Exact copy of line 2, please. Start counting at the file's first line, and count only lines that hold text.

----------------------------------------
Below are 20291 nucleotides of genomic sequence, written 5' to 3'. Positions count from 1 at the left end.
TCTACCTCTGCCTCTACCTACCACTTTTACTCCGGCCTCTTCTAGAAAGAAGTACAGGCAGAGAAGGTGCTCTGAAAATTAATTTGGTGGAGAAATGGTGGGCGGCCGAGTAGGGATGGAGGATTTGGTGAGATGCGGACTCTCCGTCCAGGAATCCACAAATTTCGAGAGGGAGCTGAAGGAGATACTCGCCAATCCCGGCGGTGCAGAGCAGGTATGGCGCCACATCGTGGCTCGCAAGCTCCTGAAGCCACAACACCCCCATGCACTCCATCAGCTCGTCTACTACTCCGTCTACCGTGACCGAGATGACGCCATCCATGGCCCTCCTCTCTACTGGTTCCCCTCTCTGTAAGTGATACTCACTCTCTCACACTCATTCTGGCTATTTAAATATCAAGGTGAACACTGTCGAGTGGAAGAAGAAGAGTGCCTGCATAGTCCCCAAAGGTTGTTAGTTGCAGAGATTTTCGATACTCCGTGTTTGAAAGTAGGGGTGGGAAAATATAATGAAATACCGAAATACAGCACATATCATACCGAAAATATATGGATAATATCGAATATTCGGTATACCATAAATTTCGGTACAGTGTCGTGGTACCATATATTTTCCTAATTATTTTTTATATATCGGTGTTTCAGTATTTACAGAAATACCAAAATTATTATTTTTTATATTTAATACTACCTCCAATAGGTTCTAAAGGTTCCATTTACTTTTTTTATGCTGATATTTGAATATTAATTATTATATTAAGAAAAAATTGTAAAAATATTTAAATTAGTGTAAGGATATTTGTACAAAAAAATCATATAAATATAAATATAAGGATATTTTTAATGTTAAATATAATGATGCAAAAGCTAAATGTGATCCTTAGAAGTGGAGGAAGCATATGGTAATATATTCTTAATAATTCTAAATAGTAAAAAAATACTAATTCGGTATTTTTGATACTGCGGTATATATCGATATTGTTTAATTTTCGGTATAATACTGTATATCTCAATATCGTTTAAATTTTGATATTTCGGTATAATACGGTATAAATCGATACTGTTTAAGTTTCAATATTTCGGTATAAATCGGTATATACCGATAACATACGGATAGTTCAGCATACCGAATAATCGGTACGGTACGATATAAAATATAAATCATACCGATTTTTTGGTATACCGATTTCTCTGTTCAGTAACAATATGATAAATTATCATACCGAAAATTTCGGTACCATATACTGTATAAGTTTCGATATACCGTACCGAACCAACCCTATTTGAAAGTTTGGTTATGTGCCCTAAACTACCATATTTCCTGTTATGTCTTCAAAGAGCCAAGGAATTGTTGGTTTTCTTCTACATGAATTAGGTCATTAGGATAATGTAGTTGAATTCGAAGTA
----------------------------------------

TCTACCTCTGCCTCTACCTACCACTTTTACTCCGGCCTCTTCTAGAAAGAAGTACAGGCAGAGAAGGTGCTCTGAAAATTAATTTGGTGGAGAAATGGTGGGCGGCCGAGTAGGGATGGAGGATTTGGTGAGATGCGGACTCTCCGTCCAGGAATCCACAAATTTCGAGAGGGAGCTGAAGGAGATACTCGCCAATCCCGGCGGTGCAGAGCAGGTATGGCGCCACATCGTGGCTCGCAAGCTCCTGAAGCCACAACACCCCCATGCACTCCATCAGCTCGTCTACTACTCCGTCTACCGTGACCGAGATGACGCCATCCATGGCCCTCCTCTCTACTGGTTCCCCTCTCTGTAAGTGATACTCACTCTCTCACACTCATTCTGGCTATTTAAATATCAAGGTGAACACTGTCGAGTGGAAGAAGAAGAGTGCCTGCATAGTCCCCAAAGGTTGTTAGTTGCAGAGATTTTCGATACTCCGTGTTTGAAAGTAGGGGTGGGAAAATATAATGAAATACCGAAATACAGCACATATCATACCGAAAATATATGGATAATATCGAATATTCGGTATACCATAAATTTCGGTACAGTGTCGTGGTACCATATATTTTCCTAATTATTTTTTATATATCGGTGTTTCAGTATTTACAGAAATACCAAAATTATTATTTTTTATATTTAATACTACCTCCAATAGGTTCTAAAGGTTCCATTTACTTTTTTTATGCTGATATTTGAATATTAATTATTATATTAAGAAAAAATTGTAAAAATATTTAAATTAGTGTAAGGATATTTGTACAAAAAAATCATATAAATATAAATATAAGGATATTTTTAATGTTAAATATAATGATGCAAAAGCTAAATGTGATCCTTAGAAGTGGAGGAAGCATATGGTAATATATTCTTAATAATTCTAAATAGTAAAAAAATACTAATTCGGTATTTTTGATACTGCGGTATATATCGATATTGTTTAATTTTCGGTATAATACTGTATATCTCAATATCGTTTAAATTTTGATATTTCGGTATAATACGGTATAAATCGATACTGTTTAAGTTTCAATATTTCGGTATAAATCGGTATATACCGATAACATACGGATAGTTCAGCATACCGAATAATCGGTACGGTACGATATAAAATATAAATCATACCGATTTTTTGGTATACCGATTTCTCTGTTCAGTAACAATATGATAAATTATCATACCGAAAATTTCGGTACCATATACTGTATAAGTTTCGATATACCGTACCGAACCAACCCTATTTGAAAGTTTGGTTATGTGCCCTAAACTACCATATTTCCTGTTATGTCTTCAAAGAGCCAAGGAATTGTTGGTTTTCTTCTACATGAATTAGGTCATTAGGATAATGTAGTTGAATTCGAAGTA